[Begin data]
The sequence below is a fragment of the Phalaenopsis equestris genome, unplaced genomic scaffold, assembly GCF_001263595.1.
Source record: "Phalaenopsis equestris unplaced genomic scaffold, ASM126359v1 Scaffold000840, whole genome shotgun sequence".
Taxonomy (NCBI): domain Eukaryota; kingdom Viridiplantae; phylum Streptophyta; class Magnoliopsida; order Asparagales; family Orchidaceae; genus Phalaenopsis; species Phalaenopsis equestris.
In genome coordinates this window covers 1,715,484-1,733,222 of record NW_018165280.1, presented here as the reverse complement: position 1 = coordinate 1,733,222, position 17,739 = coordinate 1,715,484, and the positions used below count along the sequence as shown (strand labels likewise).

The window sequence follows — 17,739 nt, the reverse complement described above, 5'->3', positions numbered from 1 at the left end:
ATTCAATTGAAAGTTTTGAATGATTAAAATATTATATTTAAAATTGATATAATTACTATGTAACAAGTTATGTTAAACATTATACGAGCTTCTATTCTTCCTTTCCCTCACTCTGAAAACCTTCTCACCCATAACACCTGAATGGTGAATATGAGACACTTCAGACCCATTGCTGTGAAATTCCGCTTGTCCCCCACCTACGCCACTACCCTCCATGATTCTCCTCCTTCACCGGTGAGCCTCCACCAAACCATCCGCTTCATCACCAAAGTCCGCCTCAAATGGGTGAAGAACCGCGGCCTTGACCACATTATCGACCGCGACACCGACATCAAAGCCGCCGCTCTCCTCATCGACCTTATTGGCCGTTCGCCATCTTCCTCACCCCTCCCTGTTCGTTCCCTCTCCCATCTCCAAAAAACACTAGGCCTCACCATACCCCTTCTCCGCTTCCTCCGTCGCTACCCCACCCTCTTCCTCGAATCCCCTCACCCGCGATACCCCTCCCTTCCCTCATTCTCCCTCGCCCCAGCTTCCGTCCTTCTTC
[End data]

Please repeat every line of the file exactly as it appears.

The sequence below is a fragment of the Phalaenopsis equestris genome, unplaced genomic scaffold, assembly GCF_001263595.1.
Source record: "Phalaenopsis equestris unplaced genomic scaffold, ASM126359v1 Scaffold000840, whole genome shotgun sequence".
Taxonomy (NCBI): domain Eukaryota; kingdom Viridiplantae; phylum Streptophyta; class Magnoliopsida; order Asparagales; family Orchidaceae; genus Phalaenopsis; species Phalaenopsis equestris.
In genome coordinates this window covers 1,715,484-1,733,222 of record NW_018165280.1, presented here as the reverse complement: position 1 = coordinate 1,733,222, position 17,739 = coordinate 1,715,484, and the positions used below count along the sequence as shown (strand labels likewise).

The window sequence follows — 17,739 nt, the reverse complement described above, 5'->3', positions numbered from 1 at the left end:
ATTCAATTGAAAGTTTTGAATGATTAAAATATTATATTTAAAATTGATATAATTACTATGTAACAAGTTATGTTAAACATTATACGAGCTTCTATTCTTCCTTTCCCTCACTCTGAAAACCTTCTCACCCATAACACCTGAATGGTGAATATGAGACACTTCAGACCCATTGCTGTGAAATTCCGCTTGTCCCCCACCTACGCCACTACCCTCCATGATTCTCCTCCTTCACCGGTGAGCCTCCACCAAACCATCCGCTTCATCACCAAAGTCCGCCTCAAATGGGTGAAGAACCGCGGCCTTGACCACATTATCGACCGCGACACCGACATCAAAGCCGCCGCTCTCCTCATCGACCTTATTGGCCGTTCGCCATCTTCCTCACCCCTCCCTGTTCGTTCCCTCTCCCATCTCCAAAAAACACTAGGCCTCACCATACCCCTTCTCCGCTTCCTCCGTCGCTACCCCACCCTCTTCCTCGAATCCCCTCACCCGCGATACCCCTCCCTTCCCTCATTCTCCCTCGCCCCAGCTTCCGTCCTTCTTC